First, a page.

Moritz Daniel Oppenheim

(January 7, 1800, in Hanau, Germany – February 26, 1882, in Frankfurt am Main)


Moritz Daniel Oppenheim: Self-Portrait. Image thanks to Google Art Project

The Discoverer of Jewish Self-Confidence in Art

Moritz Daniel Oppenheim was a German painter and is regarded as the first Jewish artist of the modern era since he was the first Jewish artist to gain acceptance in German society. He was proud of his Jewish heritage and is often described as being the ‘discoverer of Jewish self-confidence in art.’

In Oppenheim’s time, prior to the emancipation of European Jewry, Jewish people were confined to ghettos.  Jewish artists were prohibited from classical art institutions and apprenticeships with master artists, effectively limiting a Jewish artist’s reach to only his immediate community. Oppenheim became the first Jewish painter to receive classical training and exposure to modern art movements.

Many Jews chose to convert to Christianity in an effort to become more successful but Oppenheim tried to preserve and embolden the Jewish identity, going so far as to challenge the assumptions of his non-Jewish audience.  He depicted the Jewish ghettos as clean and hospitable contradicting the common perception that they were dirty, uncomfortable, and uncultured places to live.  He chose his subjects carefully so as to portray Jewish life in the best light possible and emphasized subjects that were in alignment with German society’s values.



Moritz Daniel Oppenheim: Marriage Portrait of Charlotte de Rothschild (Image thanks to Google Art Project)

The painter of the Rothschilds and the Rothschild of painters

In 1825 Oppenheim settled in Frankfurt and set his sights on becoming the portrait painter for the wealthiest Jews in Germany: the Rothschilds. The Rothschilds made their fortune in banking and in the 19th century possessed the largest private fortune in the world, in fact, the largest private fortune in modern world history.  He painted the portraits of members of the Rothschild family and traveled throughout Europe as their agent.

Oppenheim painted other aspiring Jewish families as well, and in doing so, he captured the emancipation of the Jewish bourgeoisie in the city of Frankfurt. One such family, the von Simpsons converted to Protestantism in 1823, but the Professor and Politician Martin Eduard von Simpson was born in 1810 in Königsberg, East Prussia, to a Jewish family.  Oppenheim’s portrait of the Professor & his Wife has been in a private collection for nearly a century and is now coming to auction.  Eduard von Simpson was a German jurist and distinguished liberal politician of the Kingdom of Prussia and German Empire, who served as President of the Frankfurt Parliament – the first freely elected parliament for all of Germany.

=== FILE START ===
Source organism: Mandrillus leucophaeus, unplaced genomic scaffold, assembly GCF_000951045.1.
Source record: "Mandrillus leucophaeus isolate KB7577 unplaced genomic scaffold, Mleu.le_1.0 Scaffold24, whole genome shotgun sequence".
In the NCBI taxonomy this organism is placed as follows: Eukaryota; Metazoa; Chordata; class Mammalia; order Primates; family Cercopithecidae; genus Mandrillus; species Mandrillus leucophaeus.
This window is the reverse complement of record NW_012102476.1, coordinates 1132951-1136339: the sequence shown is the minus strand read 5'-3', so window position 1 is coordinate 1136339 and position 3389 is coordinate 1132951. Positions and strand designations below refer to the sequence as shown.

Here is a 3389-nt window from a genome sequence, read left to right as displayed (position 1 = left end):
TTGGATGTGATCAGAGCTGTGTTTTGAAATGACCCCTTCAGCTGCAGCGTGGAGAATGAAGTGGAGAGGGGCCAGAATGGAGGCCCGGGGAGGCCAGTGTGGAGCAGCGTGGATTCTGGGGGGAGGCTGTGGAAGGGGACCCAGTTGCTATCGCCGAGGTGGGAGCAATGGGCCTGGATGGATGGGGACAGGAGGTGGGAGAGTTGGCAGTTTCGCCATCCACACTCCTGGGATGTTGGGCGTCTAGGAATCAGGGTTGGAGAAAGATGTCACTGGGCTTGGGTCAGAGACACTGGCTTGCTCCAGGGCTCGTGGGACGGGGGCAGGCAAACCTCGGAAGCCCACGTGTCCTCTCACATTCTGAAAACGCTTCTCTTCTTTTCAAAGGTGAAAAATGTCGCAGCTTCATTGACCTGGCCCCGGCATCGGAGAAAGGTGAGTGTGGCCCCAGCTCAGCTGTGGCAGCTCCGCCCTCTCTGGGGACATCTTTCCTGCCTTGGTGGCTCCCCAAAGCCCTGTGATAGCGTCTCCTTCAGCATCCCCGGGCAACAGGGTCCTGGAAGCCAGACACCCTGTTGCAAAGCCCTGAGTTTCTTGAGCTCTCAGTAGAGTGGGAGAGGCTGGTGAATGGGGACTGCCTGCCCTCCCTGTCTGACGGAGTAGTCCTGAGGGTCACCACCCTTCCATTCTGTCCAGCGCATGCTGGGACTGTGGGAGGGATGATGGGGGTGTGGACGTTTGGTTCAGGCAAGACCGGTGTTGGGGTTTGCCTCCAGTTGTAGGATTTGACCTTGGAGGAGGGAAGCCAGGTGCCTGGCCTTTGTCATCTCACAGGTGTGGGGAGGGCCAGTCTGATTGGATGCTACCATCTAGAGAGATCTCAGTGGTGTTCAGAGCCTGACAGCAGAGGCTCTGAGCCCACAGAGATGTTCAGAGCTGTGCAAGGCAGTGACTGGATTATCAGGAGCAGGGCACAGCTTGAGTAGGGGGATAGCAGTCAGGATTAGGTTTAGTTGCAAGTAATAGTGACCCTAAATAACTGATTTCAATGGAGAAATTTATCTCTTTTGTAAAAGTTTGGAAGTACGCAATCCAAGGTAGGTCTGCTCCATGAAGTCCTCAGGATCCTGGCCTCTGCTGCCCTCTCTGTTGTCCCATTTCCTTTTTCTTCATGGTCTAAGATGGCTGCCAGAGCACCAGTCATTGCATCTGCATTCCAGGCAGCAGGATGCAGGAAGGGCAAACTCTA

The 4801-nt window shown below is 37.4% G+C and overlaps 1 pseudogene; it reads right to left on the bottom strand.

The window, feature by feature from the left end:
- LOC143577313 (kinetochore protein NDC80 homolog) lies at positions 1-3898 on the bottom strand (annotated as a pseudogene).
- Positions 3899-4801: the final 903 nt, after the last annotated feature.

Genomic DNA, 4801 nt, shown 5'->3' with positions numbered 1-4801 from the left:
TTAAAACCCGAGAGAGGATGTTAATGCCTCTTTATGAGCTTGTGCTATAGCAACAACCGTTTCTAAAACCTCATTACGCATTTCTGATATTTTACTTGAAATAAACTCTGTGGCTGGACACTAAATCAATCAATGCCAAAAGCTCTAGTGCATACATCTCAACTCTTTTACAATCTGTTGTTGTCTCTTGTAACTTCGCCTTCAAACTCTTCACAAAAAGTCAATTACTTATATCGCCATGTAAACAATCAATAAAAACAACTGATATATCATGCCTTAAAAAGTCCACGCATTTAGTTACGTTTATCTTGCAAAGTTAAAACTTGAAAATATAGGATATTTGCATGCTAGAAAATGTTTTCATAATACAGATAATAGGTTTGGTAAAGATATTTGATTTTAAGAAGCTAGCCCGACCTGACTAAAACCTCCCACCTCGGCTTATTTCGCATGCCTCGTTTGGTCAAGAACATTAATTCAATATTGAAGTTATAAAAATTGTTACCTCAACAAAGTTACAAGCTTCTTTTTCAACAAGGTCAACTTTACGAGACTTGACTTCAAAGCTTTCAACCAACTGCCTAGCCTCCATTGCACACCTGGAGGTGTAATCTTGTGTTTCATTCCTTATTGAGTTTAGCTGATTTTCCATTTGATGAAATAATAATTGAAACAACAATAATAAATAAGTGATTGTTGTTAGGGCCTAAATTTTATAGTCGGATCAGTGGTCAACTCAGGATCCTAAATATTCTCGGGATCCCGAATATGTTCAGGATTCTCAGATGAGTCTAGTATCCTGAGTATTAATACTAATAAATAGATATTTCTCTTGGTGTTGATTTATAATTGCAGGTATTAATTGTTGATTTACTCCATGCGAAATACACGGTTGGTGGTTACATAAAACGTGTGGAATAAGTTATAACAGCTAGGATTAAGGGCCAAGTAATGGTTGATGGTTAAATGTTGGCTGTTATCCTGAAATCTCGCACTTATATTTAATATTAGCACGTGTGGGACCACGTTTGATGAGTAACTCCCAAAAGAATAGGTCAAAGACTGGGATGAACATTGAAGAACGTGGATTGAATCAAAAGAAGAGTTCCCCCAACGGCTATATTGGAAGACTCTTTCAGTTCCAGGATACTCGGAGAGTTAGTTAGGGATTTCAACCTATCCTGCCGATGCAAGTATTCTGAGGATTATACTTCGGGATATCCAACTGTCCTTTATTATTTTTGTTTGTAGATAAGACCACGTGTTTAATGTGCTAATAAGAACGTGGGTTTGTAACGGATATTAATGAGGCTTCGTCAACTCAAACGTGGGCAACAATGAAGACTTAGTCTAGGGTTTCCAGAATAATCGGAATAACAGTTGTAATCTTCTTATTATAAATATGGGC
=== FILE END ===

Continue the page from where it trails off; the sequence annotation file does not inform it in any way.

Moritz Daniel Oppenheim, Portrait of Professor Martin Eduard von Simson with a Young Woman

Moritz Daniel Oppenheim: Portrait of Professor Martin Eduard von Simson and his Wife

Lavater and Lessing Visit Moses Mendelssohn (1856), by Moritz Daniel Oppenheim (1800-1882)

Lavater and Lessing Visit Moses Mendelssohn (1856), by Moritz Daniel Oppenheim (1800-1882)

Oppenheim also created history paintings with contemporary and Biblical subjects, illustrated books, painted the portraits of the emperors Otto IV and Joseph II in the ‘Römersaal’ in Frankfurt City Hall, as well as portraits of the German poet & journalist Heinrich Heine, and the German Jewish philosopher Moses Mendelssohn.  His painting “Lavater and Lessing Visit Moses Mendelssohn” depicts a meeting between Mendelssohn (on the left in red), Lavatar (seated on the right), and  Lessing (standing in the center), and references the real-life meetings they had in the early 1760s. The friendship between Lavatar and Mendelssohn became a paradigm of the possibility of a harmonious cohabitation between Germans and Jews.







The “Portrait of Professor Martin Eduard von Simson and his Wife” will be coming to auction Feb. 25, 2018 at Clars Auction Gallery.  For more information please visit

Also, if you are interested, the first documentary on Oppenheim just came to the United States this January 2018. You can learn more about it here: